If you’re thinking about getting a dog, be a hero and consider adopting a rescue animal or a dog from your local shelter. You’ll be saving a life and greatly improving yours. Dogs are amazing, supportive, and heroic companions who can make a huge difference in your world as a best friend, an exercise buddy, someone who can be trained to provide animal-assisted therapy and help those with challenges they may face, or simply be a fuzzy face to greet you after a hard day at work.
Your local shelter is the perfect place to find dogs of every type, size, age and pers
onality — all waiting for a loving home. Or if you prefer a particular breed that isn’t currently available at a shelter, go online to find a legitimate breed-specific rescue group in need of adopters like you. In fact, why not help build momentum and spread the word by adding your name to our pledge to make your next pet a rescue or shelter animal and “like” us on Facebook and Twitter.
American Humane established Adopt-A-Dog Month® in October 1981 as an annual event to encourage people to save lives and enhance their own lives by adopting a dog from a shelter or rescue group. Thirty-two years later, that message is as strong, true and important as ever, as millions of dogs in shelters await adoption every year.
“If you haven’t yet experienced that remarkable power of the human-animal bond, American Humane encourages you to consider adopting a dog and finding out just how life-changing it can be,” says Dr. Robin Ganzert, president and CEO of American Humane. “With so many dogs in shelters all across our country available for adoption — and many of them never finding a safe, loving, forever home — adopting a dog will make you a hero, too.”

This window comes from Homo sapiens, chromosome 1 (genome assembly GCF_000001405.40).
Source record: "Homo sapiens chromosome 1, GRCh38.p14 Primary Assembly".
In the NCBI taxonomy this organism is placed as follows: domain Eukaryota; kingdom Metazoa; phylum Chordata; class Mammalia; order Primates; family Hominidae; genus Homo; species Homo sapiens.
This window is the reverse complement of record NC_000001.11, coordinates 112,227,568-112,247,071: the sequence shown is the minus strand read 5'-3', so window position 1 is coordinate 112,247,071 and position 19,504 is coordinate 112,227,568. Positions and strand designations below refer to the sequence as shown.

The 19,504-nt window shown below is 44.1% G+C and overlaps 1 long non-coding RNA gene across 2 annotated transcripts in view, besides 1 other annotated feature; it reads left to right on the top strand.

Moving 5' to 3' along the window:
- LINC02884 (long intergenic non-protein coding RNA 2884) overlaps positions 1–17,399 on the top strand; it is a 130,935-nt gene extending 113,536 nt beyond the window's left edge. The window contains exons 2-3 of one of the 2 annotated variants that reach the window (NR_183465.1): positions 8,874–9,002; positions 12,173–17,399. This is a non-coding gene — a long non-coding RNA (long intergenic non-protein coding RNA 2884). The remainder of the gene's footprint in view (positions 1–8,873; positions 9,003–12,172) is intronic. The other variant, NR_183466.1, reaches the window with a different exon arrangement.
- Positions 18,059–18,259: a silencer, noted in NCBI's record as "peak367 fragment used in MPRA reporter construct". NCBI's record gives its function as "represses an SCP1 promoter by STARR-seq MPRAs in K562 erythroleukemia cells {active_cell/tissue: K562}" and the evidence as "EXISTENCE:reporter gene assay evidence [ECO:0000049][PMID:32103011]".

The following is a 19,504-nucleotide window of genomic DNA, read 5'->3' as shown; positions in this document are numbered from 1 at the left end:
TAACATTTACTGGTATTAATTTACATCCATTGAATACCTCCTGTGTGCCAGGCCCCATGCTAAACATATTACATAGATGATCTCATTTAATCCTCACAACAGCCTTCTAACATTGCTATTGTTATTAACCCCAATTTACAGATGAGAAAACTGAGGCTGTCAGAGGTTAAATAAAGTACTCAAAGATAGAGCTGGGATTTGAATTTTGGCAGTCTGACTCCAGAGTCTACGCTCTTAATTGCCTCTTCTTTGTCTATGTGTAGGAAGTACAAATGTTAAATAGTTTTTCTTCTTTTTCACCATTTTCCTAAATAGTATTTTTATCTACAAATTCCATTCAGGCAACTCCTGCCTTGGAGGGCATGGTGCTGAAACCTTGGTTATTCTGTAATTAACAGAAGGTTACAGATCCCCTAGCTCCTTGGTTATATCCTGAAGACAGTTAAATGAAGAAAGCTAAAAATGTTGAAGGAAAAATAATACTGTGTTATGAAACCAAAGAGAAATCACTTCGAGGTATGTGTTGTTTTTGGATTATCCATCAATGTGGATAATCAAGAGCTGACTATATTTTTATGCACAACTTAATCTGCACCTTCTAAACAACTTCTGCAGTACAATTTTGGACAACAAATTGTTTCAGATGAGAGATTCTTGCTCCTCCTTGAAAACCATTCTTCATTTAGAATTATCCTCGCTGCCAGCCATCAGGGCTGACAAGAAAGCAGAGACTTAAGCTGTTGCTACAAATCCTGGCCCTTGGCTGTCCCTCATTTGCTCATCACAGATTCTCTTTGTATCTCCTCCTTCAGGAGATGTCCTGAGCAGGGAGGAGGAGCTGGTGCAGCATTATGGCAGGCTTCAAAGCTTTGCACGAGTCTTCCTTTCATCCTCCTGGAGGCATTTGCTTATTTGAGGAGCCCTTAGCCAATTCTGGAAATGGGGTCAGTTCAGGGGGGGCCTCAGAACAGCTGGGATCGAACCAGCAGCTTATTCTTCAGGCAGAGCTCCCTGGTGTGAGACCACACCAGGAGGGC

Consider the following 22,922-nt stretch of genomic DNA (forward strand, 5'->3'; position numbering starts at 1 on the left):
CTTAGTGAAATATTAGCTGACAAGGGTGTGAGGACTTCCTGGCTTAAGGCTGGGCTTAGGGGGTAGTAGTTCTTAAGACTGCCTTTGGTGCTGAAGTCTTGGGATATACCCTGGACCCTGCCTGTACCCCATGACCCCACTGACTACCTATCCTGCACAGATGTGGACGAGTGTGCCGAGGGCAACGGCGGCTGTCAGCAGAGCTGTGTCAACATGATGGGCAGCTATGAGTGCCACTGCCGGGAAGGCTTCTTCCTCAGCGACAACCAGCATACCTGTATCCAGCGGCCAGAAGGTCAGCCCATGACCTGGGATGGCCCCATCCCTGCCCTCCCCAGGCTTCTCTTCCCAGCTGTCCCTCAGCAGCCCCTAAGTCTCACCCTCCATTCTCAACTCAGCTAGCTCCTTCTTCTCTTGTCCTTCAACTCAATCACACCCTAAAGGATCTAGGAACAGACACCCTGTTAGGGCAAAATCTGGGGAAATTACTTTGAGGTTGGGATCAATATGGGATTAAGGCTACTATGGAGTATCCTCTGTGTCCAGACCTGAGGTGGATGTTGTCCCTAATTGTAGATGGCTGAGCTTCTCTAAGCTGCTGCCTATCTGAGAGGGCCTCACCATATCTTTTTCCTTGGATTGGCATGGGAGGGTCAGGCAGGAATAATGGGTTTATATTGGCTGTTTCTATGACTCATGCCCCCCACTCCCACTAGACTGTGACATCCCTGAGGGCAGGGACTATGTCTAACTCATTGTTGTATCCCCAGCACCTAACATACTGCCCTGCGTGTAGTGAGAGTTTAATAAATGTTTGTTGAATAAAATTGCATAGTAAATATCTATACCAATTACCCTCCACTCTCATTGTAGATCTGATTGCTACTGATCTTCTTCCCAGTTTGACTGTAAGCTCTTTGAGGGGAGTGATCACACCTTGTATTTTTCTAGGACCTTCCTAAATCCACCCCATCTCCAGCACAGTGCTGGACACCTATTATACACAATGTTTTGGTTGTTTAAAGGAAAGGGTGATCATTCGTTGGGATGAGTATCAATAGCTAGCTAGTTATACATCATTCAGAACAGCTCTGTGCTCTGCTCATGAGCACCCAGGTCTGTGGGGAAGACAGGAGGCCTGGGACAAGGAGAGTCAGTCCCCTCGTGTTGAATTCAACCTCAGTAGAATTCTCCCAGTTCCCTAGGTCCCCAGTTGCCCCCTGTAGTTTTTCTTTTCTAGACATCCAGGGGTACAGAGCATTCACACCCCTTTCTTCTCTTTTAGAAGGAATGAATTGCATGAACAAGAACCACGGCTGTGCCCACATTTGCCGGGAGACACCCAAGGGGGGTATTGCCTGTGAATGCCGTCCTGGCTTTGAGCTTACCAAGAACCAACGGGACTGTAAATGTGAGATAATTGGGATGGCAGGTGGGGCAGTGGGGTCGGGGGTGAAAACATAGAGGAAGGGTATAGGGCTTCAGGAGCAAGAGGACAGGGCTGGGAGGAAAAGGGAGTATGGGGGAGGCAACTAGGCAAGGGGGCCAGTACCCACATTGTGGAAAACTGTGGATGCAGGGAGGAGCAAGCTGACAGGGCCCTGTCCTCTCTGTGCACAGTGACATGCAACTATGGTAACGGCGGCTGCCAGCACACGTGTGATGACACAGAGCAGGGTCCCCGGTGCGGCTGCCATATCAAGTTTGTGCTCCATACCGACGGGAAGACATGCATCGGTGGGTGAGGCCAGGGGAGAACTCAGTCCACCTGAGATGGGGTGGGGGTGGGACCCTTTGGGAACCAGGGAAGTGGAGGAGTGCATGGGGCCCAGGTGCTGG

How to Celebrate
- Adopt from a shelter or rescue group: When you’re ready to open your heart and home to a new best friend, adopt from your local animal shelter or rescue group. Talk with shelter staff to find the perfect dog for you and your lifestyle, and remember that older dogs make excellent pets too.
- Spay or neuter your dog: Have your dog spayed or neutered, thus preventing the possibility of unexpected, and potentially unwanted, puppies. Spayed and neutered animals have been shown to lead longer, healthier lives and have fewer of certain behavioral problems than animals who have not been spayed or neutered.
- ID your pet: By putting identification on your dog, either in the form of a tag, a microchip or both, you will reduce the possibility that your pet will become one of the presumably “homeless” dogs that end up at your local shelter. Only 15-20 percent of dogs who enter a shelter are reunited with their owners. Make sure your dog is one of the fortunate few by outfitting him with proper identification!
- Support your local shelter: Show the pets at your local shelter or rescue group that you care by donating time, money or supplies like pet food, leashes, beds and toys. Call the shelter to see what supplies or services are needed most. Even the smallest effort can make a difference.